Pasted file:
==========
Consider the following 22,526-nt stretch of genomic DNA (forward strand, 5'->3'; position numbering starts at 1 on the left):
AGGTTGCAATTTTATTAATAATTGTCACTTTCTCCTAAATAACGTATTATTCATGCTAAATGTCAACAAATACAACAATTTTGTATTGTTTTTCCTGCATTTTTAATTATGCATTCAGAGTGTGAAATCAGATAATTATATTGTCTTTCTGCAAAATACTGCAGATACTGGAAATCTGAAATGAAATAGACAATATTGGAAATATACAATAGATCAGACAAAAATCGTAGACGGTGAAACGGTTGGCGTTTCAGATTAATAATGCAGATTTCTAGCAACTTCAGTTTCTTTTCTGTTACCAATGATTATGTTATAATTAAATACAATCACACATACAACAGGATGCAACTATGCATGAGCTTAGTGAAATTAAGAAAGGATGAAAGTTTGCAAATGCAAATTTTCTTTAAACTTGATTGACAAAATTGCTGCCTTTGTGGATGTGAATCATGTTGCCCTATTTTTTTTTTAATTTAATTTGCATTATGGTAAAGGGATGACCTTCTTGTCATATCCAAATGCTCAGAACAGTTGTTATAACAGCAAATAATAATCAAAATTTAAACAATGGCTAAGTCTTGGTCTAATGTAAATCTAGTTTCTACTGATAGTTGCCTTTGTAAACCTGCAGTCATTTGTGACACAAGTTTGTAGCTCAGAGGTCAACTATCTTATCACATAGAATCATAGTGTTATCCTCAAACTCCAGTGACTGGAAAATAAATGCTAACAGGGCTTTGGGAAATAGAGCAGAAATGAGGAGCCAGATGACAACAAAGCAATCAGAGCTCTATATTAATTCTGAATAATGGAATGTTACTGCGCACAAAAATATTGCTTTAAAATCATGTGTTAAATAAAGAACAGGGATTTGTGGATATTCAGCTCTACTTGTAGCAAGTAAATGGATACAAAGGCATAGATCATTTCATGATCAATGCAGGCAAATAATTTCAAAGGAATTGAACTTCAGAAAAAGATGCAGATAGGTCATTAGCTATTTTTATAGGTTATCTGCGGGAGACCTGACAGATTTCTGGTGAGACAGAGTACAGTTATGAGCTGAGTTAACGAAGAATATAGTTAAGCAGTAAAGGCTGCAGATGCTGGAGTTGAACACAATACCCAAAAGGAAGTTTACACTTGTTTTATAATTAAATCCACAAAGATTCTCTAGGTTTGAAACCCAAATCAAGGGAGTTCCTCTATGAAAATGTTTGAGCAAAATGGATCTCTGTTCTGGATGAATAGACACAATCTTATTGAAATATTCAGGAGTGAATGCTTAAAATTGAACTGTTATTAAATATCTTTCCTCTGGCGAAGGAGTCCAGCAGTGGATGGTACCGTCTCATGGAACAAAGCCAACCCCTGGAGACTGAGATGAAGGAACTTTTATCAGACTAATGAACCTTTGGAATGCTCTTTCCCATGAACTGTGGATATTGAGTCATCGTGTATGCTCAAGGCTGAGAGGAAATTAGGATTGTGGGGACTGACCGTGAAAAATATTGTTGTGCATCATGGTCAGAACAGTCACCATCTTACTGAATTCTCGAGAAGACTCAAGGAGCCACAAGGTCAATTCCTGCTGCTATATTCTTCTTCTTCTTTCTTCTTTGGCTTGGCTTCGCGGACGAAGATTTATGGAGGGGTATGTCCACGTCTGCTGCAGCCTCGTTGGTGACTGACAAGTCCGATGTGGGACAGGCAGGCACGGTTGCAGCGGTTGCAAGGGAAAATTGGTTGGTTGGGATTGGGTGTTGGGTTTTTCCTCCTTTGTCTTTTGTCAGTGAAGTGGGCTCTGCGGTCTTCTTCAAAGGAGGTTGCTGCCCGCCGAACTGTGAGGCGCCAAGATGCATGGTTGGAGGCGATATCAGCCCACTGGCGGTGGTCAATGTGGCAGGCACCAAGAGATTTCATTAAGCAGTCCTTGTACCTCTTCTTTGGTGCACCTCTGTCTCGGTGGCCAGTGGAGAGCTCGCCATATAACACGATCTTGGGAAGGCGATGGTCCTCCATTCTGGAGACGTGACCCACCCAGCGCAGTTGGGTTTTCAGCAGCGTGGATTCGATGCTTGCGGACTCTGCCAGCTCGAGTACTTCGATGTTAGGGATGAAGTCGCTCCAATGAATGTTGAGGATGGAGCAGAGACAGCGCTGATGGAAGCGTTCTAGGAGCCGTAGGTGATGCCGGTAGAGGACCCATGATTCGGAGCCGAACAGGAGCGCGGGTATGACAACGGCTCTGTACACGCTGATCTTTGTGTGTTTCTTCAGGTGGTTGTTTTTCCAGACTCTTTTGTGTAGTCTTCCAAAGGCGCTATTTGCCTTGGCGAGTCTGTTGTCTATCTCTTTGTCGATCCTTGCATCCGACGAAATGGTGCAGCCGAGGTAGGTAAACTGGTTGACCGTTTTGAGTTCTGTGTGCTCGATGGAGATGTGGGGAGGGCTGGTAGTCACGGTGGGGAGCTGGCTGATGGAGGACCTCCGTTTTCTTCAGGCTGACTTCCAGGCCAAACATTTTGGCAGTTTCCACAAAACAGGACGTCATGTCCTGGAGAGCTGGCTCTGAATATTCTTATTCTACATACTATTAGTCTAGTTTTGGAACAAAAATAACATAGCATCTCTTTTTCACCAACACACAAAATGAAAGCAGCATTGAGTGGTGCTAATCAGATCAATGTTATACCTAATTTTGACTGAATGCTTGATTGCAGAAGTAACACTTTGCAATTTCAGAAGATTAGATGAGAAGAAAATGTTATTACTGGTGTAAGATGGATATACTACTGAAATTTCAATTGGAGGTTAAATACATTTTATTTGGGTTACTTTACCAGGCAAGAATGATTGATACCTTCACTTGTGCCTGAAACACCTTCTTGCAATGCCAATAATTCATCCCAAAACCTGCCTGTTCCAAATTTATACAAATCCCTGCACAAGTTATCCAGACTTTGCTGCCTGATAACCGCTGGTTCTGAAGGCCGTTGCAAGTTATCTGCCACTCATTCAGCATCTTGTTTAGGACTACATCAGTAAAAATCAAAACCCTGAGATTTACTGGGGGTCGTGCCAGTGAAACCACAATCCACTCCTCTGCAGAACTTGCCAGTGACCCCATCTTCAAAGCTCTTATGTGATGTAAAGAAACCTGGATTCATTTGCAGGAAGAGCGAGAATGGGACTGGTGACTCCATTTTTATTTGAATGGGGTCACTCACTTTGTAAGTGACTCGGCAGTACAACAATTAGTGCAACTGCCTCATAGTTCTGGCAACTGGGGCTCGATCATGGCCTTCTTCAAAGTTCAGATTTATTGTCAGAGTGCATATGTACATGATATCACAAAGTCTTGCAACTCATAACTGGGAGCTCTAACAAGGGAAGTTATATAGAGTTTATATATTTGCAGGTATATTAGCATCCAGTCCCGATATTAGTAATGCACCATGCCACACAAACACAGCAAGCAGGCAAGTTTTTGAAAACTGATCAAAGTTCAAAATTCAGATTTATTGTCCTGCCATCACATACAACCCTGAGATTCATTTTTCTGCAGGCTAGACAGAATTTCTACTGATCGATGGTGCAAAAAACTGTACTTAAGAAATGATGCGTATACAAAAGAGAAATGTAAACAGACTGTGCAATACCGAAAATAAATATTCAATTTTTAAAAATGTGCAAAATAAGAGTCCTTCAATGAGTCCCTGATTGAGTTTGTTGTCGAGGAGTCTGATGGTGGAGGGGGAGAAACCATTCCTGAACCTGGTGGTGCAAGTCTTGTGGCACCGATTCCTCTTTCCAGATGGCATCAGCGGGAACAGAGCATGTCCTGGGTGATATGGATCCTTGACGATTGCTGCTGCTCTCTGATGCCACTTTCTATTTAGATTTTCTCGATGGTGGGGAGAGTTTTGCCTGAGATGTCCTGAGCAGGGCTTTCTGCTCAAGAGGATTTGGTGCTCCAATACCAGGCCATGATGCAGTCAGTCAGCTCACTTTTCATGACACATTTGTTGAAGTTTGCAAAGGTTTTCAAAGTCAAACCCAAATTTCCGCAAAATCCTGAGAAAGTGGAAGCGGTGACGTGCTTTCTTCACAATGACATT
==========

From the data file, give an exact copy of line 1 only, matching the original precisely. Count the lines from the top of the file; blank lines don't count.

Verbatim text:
Consider the following 22,526-nt stretch of genomic DNA (forward strand, 5'->3'; position numbering starts at 1 on the left):